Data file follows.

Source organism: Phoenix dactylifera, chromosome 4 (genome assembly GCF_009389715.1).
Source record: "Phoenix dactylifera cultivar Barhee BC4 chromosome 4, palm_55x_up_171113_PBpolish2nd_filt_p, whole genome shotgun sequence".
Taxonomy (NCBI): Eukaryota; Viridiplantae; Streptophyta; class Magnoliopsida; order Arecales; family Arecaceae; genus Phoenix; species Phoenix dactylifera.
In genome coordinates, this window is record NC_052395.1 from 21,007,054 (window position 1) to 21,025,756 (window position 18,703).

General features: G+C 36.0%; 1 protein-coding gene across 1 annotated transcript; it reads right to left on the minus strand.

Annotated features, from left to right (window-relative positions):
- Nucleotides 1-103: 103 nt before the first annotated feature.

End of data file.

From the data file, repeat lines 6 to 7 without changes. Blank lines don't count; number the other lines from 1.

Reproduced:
Annotated features, from left to right (window-relative positions):
- Nucleotides 1-103: 103 nt before the first annotated feature.